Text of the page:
Through Leeuwin-Naturaliste National ParkOn 26. February 2020 by Cookie
Leeuwin-Naturaliste National Park spans along the coast in the south western part of Western Australia, near the Margaret River region. A year ago, we went to see the northernmost cape, Cape Naturaliste, this time we drove straight on to get to Canal Rocks.
The rock formation lies at the end of a winding road through a landscape that reminded us of Kangaroo Island down ins South Australia, where we had been a few years ago. As usual in Australia, a boardwalk led along the rocks to a platform from where you are able to see the gap in the rocks, through which the waves break that are coming in from the Indian Ocean. Were you to look straight ahead from here, along the curvature of the earth, there would be 8000 kilometers of nothing, and then South Africa.
Once again we were able to spot a school of dolphins, playing and hunting in the bay.
Originally, we wanted to go one hop further to Injidup Natural Spa, but when we arrived there, it was so busy and we did hardly find a parking spot for the Quokkamobil, so we just drove on. The same experience we had in the popular holiday destination and surfer’s paradise, Yallingup. We decided to go on, towards the south.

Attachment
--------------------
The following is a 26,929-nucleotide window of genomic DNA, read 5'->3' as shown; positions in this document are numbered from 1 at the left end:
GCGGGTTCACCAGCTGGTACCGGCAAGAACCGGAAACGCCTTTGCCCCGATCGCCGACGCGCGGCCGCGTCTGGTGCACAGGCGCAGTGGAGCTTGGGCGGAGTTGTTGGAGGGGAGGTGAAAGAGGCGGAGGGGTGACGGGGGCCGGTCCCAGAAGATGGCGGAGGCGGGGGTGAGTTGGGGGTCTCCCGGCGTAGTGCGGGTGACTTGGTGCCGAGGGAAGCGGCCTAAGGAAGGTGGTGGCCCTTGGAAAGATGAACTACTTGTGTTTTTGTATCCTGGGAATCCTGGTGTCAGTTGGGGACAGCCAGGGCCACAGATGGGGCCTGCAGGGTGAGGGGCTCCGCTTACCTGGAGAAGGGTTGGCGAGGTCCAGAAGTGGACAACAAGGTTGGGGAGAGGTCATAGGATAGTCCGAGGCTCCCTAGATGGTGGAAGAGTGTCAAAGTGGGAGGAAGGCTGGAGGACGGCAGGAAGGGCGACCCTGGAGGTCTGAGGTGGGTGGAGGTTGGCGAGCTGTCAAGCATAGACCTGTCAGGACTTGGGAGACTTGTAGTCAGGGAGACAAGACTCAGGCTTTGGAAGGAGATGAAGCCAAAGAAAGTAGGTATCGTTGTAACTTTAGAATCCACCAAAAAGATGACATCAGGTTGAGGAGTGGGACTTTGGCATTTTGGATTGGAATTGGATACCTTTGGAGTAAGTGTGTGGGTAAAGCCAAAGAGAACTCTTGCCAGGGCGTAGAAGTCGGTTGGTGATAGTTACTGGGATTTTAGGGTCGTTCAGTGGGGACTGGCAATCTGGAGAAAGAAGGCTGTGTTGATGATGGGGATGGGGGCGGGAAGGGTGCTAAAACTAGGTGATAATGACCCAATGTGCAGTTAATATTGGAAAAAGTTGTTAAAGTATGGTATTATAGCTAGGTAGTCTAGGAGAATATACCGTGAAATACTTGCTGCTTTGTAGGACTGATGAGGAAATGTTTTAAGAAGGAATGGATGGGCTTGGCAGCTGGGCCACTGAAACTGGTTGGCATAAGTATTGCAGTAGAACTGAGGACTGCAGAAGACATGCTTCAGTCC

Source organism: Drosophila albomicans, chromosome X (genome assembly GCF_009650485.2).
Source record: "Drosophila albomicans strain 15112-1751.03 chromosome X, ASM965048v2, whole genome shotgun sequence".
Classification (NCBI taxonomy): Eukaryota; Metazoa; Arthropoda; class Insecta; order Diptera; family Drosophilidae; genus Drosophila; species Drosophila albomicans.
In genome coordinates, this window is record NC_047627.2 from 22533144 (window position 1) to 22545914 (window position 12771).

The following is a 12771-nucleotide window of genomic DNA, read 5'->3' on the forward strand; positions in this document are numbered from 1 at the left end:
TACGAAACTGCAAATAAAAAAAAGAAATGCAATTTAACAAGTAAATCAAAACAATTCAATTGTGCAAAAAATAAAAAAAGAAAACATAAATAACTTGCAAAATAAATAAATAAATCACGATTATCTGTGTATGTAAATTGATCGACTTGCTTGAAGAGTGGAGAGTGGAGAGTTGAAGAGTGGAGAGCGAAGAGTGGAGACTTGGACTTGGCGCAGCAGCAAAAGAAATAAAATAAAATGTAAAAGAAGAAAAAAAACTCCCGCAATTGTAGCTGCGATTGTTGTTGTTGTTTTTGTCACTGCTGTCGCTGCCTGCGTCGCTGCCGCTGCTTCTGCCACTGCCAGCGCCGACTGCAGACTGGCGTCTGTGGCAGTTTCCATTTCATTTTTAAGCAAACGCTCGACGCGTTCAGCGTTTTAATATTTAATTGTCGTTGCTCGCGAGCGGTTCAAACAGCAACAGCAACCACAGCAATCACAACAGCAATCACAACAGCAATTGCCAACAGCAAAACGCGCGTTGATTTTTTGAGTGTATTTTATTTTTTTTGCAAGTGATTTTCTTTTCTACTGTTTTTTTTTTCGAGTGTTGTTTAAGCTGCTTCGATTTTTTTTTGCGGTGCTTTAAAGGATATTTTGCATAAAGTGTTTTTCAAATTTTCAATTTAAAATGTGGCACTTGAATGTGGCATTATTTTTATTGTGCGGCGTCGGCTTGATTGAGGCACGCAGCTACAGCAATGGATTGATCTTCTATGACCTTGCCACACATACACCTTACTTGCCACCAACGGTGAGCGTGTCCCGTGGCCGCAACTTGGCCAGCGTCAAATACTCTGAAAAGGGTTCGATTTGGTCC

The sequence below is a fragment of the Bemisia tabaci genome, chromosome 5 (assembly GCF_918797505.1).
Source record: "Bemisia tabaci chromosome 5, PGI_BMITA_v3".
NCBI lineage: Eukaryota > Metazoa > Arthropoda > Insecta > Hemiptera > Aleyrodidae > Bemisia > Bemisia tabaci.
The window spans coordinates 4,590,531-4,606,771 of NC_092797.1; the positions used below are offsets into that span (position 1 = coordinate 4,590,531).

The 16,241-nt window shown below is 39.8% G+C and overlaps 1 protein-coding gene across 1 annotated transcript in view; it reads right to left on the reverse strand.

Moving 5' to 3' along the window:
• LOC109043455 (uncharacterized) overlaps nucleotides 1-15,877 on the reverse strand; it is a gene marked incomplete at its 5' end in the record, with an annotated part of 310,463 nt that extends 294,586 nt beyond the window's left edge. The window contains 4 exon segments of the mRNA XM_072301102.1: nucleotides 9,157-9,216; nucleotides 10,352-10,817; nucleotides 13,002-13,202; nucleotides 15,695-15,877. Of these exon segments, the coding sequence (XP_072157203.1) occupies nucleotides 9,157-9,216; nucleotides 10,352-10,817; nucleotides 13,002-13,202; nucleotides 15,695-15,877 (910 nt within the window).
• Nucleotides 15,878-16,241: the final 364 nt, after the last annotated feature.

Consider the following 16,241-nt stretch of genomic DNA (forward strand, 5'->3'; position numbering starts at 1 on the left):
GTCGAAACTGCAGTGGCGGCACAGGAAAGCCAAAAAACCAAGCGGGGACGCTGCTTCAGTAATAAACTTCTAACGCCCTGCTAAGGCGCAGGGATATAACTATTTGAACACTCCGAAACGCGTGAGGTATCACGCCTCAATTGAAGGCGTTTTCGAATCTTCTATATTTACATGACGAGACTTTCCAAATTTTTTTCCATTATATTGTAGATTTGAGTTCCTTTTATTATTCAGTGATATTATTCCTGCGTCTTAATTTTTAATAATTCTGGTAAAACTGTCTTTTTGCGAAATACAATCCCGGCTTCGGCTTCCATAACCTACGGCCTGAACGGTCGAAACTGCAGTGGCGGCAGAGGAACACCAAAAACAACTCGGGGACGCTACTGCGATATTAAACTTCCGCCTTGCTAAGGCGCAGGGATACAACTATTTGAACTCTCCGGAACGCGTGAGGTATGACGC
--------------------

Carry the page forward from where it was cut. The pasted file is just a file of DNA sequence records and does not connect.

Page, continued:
Through karri forest
On we went, throught the karri forests along the coast. The karri tree, Eukalyptus diversicolor, only grows in this southern region. The forests are impressive, the trees grow to 50 meters of hight or more. A true jungle.
Some kinds of eukalytpus trees produce a reddish to blackish resin, when the trunk is damaged. “Kino” is the botanical name for that. Commonly, these eukalyptus trees are thus referred to as “red gum” or “black gum”.
On the other end of Leeuwin-Naturaliste National Park, the second of the name givin capes is located. Cape Leeuwin with its well known white lighthouse is just a few kilometers away from the relaxed town of Augusta. It was quite windy and overcast when we got there, so the landscape was even more dramatic.
The historic water wheel was used to pump water for the built when the lighthouse was build. Today it is operated by an electric pump, to prevent the wood of the pipe from drying.